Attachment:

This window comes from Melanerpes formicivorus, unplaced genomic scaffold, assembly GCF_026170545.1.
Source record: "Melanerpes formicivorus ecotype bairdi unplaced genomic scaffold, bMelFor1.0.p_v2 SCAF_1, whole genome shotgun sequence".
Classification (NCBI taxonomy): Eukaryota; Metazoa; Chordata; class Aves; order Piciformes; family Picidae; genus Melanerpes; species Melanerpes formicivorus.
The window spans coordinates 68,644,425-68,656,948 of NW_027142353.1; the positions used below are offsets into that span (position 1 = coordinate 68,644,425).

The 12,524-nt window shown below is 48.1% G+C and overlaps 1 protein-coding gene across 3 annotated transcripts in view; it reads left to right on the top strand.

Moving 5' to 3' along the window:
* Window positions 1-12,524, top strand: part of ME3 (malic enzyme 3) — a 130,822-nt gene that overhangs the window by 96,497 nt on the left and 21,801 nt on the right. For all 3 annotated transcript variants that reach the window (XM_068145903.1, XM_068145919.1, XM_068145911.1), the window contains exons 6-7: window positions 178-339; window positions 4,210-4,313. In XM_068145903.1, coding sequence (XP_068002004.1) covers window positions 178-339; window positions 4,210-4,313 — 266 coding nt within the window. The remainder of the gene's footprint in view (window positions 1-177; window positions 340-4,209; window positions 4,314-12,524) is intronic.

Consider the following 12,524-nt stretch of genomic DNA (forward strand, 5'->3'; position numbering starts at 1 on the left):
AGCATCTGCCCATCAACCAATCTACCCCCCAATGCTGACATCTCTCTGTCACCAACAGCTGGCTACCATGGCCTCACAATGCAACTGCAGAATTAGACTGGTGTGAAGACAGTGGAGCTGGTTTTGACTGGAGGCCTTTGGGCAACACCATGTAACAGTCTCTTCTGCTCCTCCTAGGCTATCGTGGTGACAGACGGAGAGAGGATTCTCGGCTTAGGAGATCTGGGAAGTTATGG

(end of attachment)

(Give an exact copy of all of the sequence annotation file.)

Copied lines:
This window comes from Melanerpes formicivorus, unplaced genomic scaffold, assembly GCF_026170545.1.
Source record: "Melanerpes formicivorus ecotype bairdi unplaced genomic scaffold, bMelFor1.0.p_v2 SCAF_1, whole genome shotgun sequence".
Classification (NCBI taxonomy): Eukaryota; Metazoa; Chordata; class Aves; order Piciformes; family Picidae; genus Melanerpes; species Melanerpes formicivorus.
The window spans coordinates 68,644,425-68,656,948 of NW_027142353.1; the positions used below are offsets into that span (position 1 = coordinate 68,644,425).

The 12,524-nt window shown below is 48.1% G+C and overlaps 1 protein-coding gene across 3 annotated transcripts in view; it reads left to right on the top strand.

Moving 5' to 3' along the window:
* Window positions 1-12,524, top strand: part of ME3 (malic enzyme 3) — a 130,822-nt gene that overhangs the window by 96,497 nt on the left and 21,801 nt on the right. For all 3 annotated transcript variants that reach the window (XM_068145903.1, XM_068145919.1, XM_068145911.1), the window contains exons 6-7: window positions 178-339; window positions 4,210-4,313. In XM_068145903.1, coding sequence (XP_068002004.1) covers window positions 178-339; window positions 4,210-4,313 — 266 coding nt within the window. The remainder of the gene's footprint in view (window positions 1-177; window positions 340-4,209; window positions 4,314-12,524) is intronic.

Consider the following 12,524-nt stretch of genomic DNA (forward strand, 5'->3'; position numbering starts at 1 on the left):
AGCATCTGCCCATCAACCAATCTACCCCCCAATGCTGACATCTCTCTGTCACCAACAGCTGGCTACCATGGCCTCACAATGCAACTGCAGAATTAGACTGGTGTGAAGACAGTGGAGCTGGTTTTGACTGGAGGCCTTTGGGCAACACCATGTAACAGTCTCTTCTGCTCCTCCTAGGCTATCGTGGTGACAGACGGAGAGAGGATTCTCGGCTTAGGAGATCTGGGAAGTTATGG